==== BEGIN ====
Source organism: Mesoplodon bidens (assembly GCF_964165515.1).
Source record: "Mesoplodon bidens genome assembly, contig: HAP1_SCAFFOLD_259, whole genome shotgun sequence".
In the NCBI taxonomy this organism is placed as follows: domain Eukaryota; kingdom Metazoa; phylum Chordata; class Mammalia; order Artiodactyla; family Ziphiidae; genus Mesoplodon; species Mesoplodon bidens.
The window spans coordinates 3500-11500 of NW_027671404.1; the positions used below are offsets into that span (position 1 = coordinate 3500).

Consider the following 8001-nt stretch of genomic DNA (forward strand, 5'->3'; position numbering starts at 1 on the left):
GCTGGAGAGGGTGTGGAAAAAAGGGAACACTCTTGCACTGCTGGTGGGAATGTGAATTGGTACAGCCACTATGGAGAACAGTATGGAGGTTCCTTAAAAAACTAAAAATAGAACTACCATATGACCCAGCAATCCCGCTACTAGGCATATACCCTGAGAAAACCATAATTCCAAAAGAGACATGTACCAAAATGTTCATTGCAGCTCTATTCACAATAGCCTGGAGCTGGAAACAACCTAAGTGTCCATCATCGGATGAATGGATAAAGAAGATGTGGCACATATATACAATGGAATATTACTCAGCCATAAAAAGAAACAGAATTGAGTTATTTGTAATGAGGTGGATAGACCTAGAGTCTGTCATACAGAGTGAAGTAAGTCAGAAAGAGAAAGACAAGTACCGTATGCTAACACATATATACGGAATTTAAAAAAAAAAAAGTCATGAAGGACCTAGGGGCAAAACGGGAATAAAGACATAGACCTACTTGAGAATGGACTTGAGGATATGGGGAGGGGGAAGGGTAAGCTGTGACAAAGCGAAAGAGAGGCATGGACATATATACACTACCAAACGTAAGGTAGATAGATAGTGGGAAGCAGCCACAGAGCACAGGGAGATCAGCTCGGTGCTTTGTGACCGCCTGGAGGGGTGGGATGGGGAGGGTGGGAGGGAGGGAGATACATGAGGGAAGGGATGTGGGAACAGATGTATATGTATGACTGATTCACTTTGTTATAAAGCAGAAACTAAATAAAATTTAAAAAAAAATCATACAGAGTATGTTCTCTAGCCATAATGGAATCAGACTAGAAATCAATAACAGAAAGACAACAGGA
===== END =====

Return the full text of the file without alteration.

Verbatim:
Source organism: Mesoplodon bidens (assembly GCF_964165515.1).
Source record: "Mesoplodon bidens genome assembly, contig: HAP1_SCAFFOLD_259, whole genome shotgun sequence".
In the NCBI taxonomy this organism is placed as follows: domain Eukaryota; kingdom Metazoa; phylum Chordata; class Mammalia; order Artiodactyla; family Ziphiidae; genus Mesoplodon; species Mesoplodon bidens.
The window spans coordinates 3500-11500 of NW_027671404.1; the positions used below are offsets into that span (position 1 = coordinate 3500).

Consider the following 8001-nt stretch of genomic DNA (forward strand, 5'->3'; position numbering starts at 1 on the left):
GCTGGAGAGGGTGTGGAAAAAAGGGAACACTCTTGCACTGCTGGTGGGAATGTGAATTGGTACAGCCACTATGGAGAACAGTATGGAGGTTCCTTAAAAAACTAAAAATAGAACTACCATATGACCCAGCAATCCCGCTACTAGGCATATACCCTGAGAAAACCATAATTCCAAAAGAGACATGTACCAAAATGTTCATTGCAGCTCTATTCACAATAGCCTGGAGCTGGAAACAACCTAAGTGTCCATCATCGGATGAATGGATAAAGAAGATGTGGCACATATATACAATGGAATATTACTCAGCCATAAAAAGAAACAGAATTGAGTTATTTGTAATGAGGTGGATAGACCTAGAGTCTGTCATACAGAGTGAAGTAAGTCAGAAAGAGAAAGACAAGTACCGTATGCTAACACATATATACGGAATTTAAAAAAAAAAAAGTCATGAAGGACCTAGGGGCAAAACGGGAATAAAGACATAGACCTACTTGAGAATGGACTTGAGGATATGGGGAGGGGGAAGGGTAAGCTGTGACAAAGCGAAAGAGAGGCATGGACATATATACACTACCAAACGTAAGGTAGATAGATAGTGGGAAGCAGCCACAGAGCACAGGGAGATCAGCTCGGTGCTTTGTGACCGCCTGGAGGGGTGGGATGGGGAGGGTGGGAGGGAGGGAGATACATGAGGGAAGGGATGTGGGAACAGATGTATATGTATGACTGATTCACTTTGTTATAAAGCAGAAACTAAATAAAATTTAAAAAAAAATCATACAGAGTATGTTCTCTAGCCATAATGGAATCAGACTAGAAATCAATAACAGAAAGACAACAGGA